Red Nose Day Webpicks

Posted by Speakeasy News > Friday 17 March 2017 > Webpicks

Red Nose Day (24 March this year) encourages people to raise money for projects in Africa and the UK by "doing something funny for money." But it also aims to raise awareness of poverty, particularly among schoolchildren, who are massive supporters, along with school staff, of Red Nose Day. Here are a selection of teaching resources provided by Comic Relief for Red Nose Day, and by the Banque de ressources anglais cycle 4.

This 1’30 video is one of the many that Comic Relief provides about the work they do. It was part of the 2017 Red Nose Convoy, in which six comedians travelled from Kenya to Nigeria with a convoy of vital supplies such as mosquito nets, and visited and filmed the projects Comic Relief is funding. In this episode, Hugh Dennis meets Patrick, a volunteer healthworker in Kibera, a Kenyan township. The film mentions the ultrasound machine Comic Relief has donated, but most of it is about Patrick’s generous work, and the powerful effect a volunteer can have, in reducing health risks in his area. Great for inclusion on work on charities or parcours du citoyen.

Meet 12-year-old Hassan
The story proposed for primary school can work from A2. The film below is also available to download and used offline. It tells the story of  12-year-old Hassan, who lost his mother to the Ebola epidemic in Sierra Leone. The film is clear – both the presenter and then Hassan, who starts by simply saying, “My name is Hassan. I am 12 years old. These are my friends.” The rest of his speech is in translated voiceover, and the images are well chosen to help comprehension. However, the topic is emotive. The ending is relatively happy, showing how Hassan has been helped, but the middle section talks about his mother’s death.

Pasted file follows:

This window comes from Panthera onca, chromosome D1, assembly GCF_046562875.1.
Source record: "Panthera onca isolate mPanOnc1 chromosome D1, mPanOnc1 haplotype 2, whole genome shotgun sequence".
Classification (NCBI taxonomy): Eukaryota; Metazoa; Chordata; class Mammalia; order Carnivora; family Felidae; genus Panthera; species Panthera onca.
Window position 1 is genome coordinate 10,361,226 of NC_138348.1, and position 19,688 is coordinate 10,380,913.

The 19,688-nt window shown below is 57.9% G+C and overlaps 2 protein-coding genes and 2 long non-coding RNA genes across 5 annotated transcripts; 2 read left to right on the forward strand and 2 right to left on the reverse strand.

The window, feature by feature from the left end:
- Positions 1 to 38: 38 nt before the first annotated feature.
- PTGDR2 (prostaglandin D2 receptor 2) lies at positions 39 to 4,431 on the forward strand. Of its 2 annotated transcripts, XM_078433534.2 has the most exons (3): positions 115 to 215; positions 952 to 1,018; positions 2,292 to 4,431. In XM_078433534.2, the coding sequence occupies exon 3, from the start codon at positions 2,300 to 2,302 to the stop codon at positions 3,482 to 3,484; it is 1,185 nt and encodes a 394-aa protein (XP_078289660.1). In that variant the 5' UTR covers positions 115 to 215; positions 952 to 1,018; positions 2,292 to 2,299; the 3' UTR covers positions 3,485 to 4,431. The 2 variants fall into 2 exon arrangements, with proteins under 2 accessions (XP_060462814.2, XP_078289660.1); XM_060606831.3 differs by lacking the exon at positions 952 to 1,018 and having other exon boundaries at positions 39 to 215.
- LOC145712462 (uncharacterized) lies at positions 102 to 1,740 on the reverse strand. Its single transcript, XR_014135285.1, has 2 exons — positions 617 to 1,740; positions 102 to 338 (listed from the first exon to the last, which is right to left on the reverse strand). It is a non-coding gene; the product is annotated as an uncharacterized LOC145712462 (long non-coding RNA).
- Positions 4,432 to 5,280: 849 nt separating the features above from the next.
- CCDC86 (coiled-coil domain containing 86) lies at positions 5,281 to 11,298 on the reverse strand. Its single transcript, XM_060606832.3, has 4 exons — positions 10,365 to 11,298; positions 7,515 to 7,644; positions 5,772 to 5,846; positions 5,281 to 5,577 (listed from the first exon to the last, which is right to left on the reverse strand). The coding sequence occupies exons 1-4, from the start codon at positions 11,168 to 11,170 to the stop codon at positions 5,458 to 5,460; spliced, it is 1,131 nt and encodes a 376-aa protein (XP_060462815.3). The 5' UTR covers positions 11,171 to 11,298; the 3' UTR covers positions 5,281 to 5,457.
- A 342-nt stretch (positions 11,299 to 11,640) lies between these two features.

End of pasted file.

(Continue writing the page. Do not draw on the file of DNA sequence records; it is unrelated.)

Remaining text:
The interactive story version of Hassan’s experience is cut into chapters. The first two are perfect from A1+, very simple, encouraging readers to get to know a real person, not a an ebola victim. It describes Hassan’s family and his favourite things. The third chapter is the story of the epidemic and his mother’s death. It is both more difficult linguistically and thematically. (It includes the animated sequence from the video.) The last short chapter is more optimistic, about Hassan’s future.
There is also a powerpoint assembly presentation and worksheets.

Meet 16-year-old Ikmatu
The secondary resource story is about Ikmatu, 16, also from Sierra Leone. Again the video is downloadable to use offline. Ikmatu speaks accented English and is subtitled throughout, so this resource isn’t pure listening comprehension. This inspiring young woman tells her story in “selfie-video” style familiar to pupils and explains her volunteer work to keep her community healthy. It is understandable from A2+.

There is also a video of a skype chat between Ikmatu and an English schoolgirl, Farrell. It starts out as a regular “pan pal” chat with the girls showing their surroundings, families etc. It’s usable from A2. The latter part about Ebola is more difficult and can be used from B1. Again the film is downloadable.
There is also a powerpoint assembly presentation and worksheets.

Time to Play
And to really get into the spirit of Red Nose Day fun, let pupils loose on the Red Nose Day Comic Adventure game, featuring this year’s noses voiced by the likes of Professor Stephen Hawking.

It’s a series of mini games on the theme of Red Nose Day, either about fundraising activities or benefits paid for by the money raised. EFL learners won’t get most of the rather corny puns aimed at native speakers, but they’ll recognise the game world. It’s a longish activity – there is a mini-game for each of the 9 noses before the “comic adventure” starts, again punctuated with mini-games. However, you can have it last as long as you have available – pupils can always go online out of class to finish if they want. It’s a good activity for cooperation and interaction – pupils should work in pairs or groups of 3-4 around a computer and take turns with the keyboard. The others can help decide what to do (in English of course!) Suitable from A1+, with more language input as the level rises.


You can find articles about Red Nose Day at A1+, A2 and B1 levels, with accompanying interactive comprehension activities on the Banque de ressources anglais cycle 4. To see the articles, register or log in now. Then go to: Articles de presse > A1+, A2, B1 > Information, Communication, citoyenneté > "Red Nose Day".

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